One should note that despite the enormous growth that has taken place in the nuclear forces of the two sides, the situation was in fact potentially more dangerous in the Fifties than it was after Mr. McNamara became defense secretary. In those early days Europe was seemingly the only battleground where nuclear weapons might be used, on the assumption that greater firepower could compensate for weakness in conventional forces. NATO doctrine then had it that nuclear weapons would be used to stem any assault by Warsaw Pact troops that could not be contained immediately.

There was no novel military thinking behind this so-called strategy. Military doctrine has always had it that when your enemy is not deterred by your own array of force, you have to repel him by using whatever tactics and firepower will, it is hoped, help avert defeat. In the early days of the nuclear era this was the basis of the Dulles doctrine of massive nuclear retaliation, a fiction that survived even after the Russians deployed enough nuclear ballistic missiles to reply in kind, and even against American cities. Faced by what they regarded as a continuing Russian menace, Europeans learned to take comfort in the thought that the United States, the major partner in the Western alliance, would be ready to sacrifice Cincinnati, New York, Chicago, and Washington in defense of London, Paris, and Rome.

By the start of the 1960s, however, serious doubts about NATO strategy and tactics had already started to be voiced. It was becoming clear that were nuclear weapons ever used in Europe as battlefield weapons, not only would there be hundreds of thousands, even millions of civilian as well as military casualties in the zone of conflict, but military operations would grind to a halt because they could not be controlled in an environment of radioactive devastation. There was also the strong likelihood that the conflagration would then develop into an exchange of intercontinental missiles. Obviously nuclear weapons deterred, but, equally obviously, they could not “defend.” Their actual use as battlefield weapons could lead to disaster for both sides.

Mr. McNamara tells us that in 1962 he set out to persuade the NATO Council “to substitute a strategy of ‘flexible response’ for the existing doctrine of ‘massive retaliation.’ ” Nuclear weapons had only “two roles in the NATO context: deterring the Soviet initiation of nuclear war; and as a weapon of last resort, if conventional defense failed, to persuade the aggressor to terminate the conflict on acceptable terms.”

It was five years before this policy was accepted by the European members of NATO, and on paper “flexible response” remains NATO’s policy to this day. But, as Mr. McNamara also points out, a condition of the new policy was that NATO’s nonnuclear forces would be strengthened so that nuclear weapons would be used only in “last resort.” The “nuclear threshold,” as it is styled, would thus be raised. By all accounts this condition has not been met. Given a European war, it is widely held that NATO would be defeated if it did not turn within a matter of days, if not hours, to the use of battlefield nuclear weapons and of so-called tactical or intermediate-range weapons. Were this ever to happen, the chances are that events would swiftly escalate to an all-out nuclear exchange. In such circumstances, flexible response and massive retaliation would in effect become one and the same thing—except that today there are many more nuclear warheads available with which to destroy the world.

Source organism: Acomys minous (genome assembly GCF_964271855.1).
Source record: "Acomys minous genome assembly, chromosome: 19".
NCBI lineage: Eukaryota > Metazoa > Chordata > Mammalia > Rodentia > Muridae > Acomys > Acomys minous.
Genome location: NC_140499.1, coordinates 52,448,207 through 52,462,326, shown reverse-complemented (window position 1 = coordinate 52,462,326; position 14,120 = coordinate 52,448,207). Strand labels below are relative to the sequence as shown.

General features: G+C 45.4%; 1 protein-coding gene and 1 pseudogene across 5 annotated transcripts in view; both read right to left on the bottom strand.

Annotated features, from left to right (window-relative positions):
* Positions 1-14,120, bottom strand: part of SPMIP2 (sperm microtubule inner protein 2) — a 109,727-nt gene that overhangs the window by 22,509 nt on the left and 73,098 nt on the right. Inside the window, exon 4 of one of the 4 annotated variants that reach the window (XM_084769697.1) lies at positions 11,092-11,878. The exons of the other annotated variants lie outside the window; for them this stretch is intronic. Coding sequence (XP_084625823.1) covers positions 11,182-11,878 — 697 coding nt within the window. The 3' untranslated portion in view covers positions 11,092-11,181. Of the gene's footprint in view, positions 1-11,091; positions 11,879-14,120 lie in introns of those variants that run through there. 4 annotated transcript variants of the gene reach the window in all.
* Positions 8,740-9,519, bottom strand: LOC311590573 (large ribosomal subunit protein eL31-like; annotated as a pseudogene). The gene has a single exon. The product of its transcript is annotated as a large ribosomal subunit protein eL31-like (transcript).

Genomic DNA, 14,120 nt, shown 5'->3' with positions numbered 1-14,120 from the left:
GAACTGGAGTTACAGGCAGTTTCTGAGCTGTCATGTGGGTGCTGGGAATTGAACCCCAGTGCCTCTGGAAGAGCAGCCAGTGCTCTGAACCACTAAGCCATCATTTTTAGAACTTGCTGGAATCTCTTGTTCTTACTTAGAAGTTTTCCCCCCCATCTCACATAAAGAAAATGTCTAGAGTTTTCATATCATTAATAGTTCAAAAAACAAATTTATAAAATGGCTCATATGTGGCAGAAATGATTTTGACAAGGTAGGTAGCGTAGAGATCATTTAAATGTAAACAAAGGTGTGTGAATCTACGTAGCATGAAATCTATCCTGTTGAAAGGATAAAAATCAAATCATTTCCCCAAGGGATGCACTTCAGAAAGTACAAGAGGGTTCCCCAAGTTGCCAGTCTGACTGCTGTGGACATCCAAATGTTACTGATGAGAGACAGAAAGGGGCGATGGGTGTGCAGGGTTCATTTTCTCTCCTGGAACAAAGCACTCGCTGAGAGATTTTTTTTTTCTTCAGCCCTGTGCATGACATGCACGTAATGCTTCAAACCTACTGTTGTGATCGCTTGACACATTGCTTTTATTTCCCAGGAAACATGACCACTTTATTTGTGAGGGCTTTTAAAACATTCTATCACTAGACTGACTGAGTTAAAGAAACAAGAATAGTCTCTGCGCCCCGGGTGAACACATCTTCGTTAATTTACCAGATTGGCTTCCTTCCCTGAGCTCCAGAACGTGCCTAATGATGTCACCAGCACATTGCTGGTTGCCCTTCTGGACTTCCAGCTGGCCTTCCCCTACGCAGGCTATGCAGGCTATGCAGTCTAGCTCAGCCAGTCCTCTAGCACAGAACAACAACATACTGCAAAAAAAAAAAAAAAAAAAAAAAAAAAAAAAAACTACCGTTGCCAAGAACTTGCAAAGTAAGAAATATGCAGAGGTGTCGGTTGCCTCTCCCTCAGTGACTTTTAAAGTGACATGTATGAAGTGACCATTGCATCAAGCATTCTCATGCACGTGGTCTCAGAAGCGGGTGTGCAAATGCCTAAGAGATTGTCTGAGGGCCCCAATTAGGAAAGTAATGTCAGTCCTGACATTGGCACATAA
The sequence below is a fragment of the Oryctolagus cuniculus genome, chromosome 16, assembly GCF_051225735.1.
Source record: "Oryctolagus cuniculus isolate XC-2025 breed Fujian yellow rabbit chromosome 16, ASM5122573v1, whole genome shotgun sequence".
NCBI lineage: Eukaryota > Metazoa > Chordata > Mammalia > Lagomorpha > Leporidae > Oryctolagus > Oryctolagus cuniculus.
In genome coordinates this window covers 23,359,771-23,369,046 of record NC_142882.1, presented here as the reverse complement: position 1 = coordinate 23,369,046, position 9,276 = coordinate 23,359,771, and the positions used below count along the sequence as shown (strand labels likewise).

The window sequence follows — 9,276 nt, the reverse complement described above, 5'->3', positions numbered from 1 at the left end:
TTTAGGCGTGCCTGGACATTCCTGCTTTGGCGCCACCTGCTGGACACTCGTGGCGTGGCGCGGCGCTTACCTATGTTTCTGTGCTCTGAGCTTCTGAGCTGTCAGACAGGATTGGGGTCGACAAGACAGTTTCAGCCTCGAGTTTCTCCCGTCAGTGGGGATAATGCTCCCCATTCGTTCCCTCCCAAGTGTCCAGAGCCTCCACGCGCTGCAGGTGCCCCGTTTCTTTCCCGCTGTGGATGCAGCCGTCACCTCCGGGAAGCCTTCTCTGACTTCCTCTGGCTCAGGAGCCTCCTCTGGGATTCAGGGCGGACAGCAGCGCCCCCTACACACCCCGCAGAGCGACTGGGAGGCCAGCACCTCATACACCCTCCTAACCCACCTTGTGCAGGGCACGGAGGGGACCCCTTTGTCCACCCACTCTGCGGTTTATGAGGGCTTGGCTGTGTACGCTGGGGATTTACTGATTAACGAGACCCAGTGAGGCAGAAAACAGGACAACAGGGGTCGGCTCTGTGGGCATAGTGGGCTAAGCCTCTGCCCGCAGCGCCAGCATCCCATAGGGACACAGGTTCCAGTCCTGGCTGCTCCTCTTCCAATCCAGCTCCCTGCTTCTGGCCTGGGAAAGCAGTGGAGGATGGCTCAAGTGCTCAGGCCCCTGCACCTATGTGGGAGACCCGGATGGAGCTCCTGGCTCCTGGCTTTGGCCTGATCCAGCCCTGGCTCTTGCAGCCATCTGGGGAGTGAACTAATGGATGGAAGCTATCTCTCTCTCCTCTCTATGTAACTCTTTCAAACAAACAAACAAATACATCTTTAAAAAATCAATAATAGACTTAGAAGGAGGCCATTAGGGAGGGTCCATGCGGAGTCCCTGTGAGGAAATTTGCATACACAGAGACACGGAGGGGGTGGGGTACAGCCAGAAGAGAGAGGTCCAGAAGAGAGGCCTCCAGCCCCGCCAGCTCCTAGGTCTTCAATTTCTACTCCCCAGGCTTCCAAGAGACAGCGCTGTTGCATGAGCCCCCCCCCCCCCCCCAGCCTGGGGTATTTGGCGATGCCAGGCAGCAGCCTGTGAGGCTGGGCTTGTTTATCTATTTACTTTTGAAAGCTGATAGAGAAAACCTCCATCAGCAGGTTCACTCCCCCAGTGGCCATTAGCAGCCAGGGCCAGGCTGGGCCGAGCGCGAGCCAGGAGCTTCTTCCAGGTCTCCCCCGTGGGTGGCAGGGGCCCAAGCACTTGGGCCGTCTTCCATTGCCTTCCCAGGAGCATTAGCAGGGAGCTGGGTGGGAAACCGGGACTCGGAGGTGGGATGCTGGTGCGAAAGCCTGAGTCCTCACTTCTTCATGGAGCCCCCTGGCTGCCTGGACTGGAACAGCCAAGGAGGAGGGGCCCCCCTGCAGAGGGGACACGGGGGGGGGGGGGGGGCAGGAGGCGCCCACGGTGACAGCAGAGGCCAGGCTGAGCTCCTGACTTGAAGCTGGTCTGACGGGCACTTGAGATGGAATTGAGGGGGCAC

Mr. McNamara also points out that Russian views about the military relevance of nuclear weapons evolved in much the same way as did our own. First was the notion that the weapons not only had a “military utility,” but that nuclear battles could be fought and won. Hence the Russian buildup, not only of shorter-range and battlefield nuclear weapons, but also of intermediate-range ballistic missiles such as the SS-20. Gradually, however, more cautious voices started to be heard. Even at the time of the Cuban missile crisis, Khrushchev understood that a war in which nuclear weapons were used could mean total disaster for the USSR. More recently the Russians have formally stated that they will never be the first to use nuclear weapons.

Mr. McNamara is in no doubt that a state of mutual nuclear deterrence was in existence from at least the beginning of the Sixties, and that the political leaders of the two sides were no less deterred then than they are today. “Given the tremendous devastation which those Soviet strategic forces that survived a US first strike would now be able to inflict on this country [the US],” he writes, “it is difficult to imagine any US President, under any circumstances, initiating a strategic strike except in retaliation against a Soviet nuclear strike.” And he goes on to say that “strategic nuclear weapons have lost whatever military utility may once have been attributed to them. Their sole purpose, at present, is to deter the other side’s first use of its strategic forces.”

  1. 1

    Editorial in The New York Times (March 11, 1987), reproduced in the International Herald Tribune (March 12, 1987).

  2. 2

    Reported by William Broad, The New York Times (March 9, 1987).

  3. 3

    Zbigniew Brzezinski provides an excellent anthology of views for and against SDI in Promise or Peril, published in 1986 by the Ethics and Public Policy Center. Star War Quotes, compiled by the Arms Control Association in July 1986, is also a rich mine of opposing views.

  4. 4

    Address to the Philadelphia World Affairs Council, February 20, 1985. (Emphasis added.)

  5. 5

    There is only one aspect of the President’s SDI that was not implicit in the ABM concepts of which Mr. McNamara had direct experience—the belief that it should be possible to destroy Russian missiles as they rise from their silos, and before their multiple independently maneuverable—MIRVed—warheads have been released. This, together with the design of the computer network that a space-based ABM system would require, are from the technical point of view also the most fanciful parts of the President’s dream.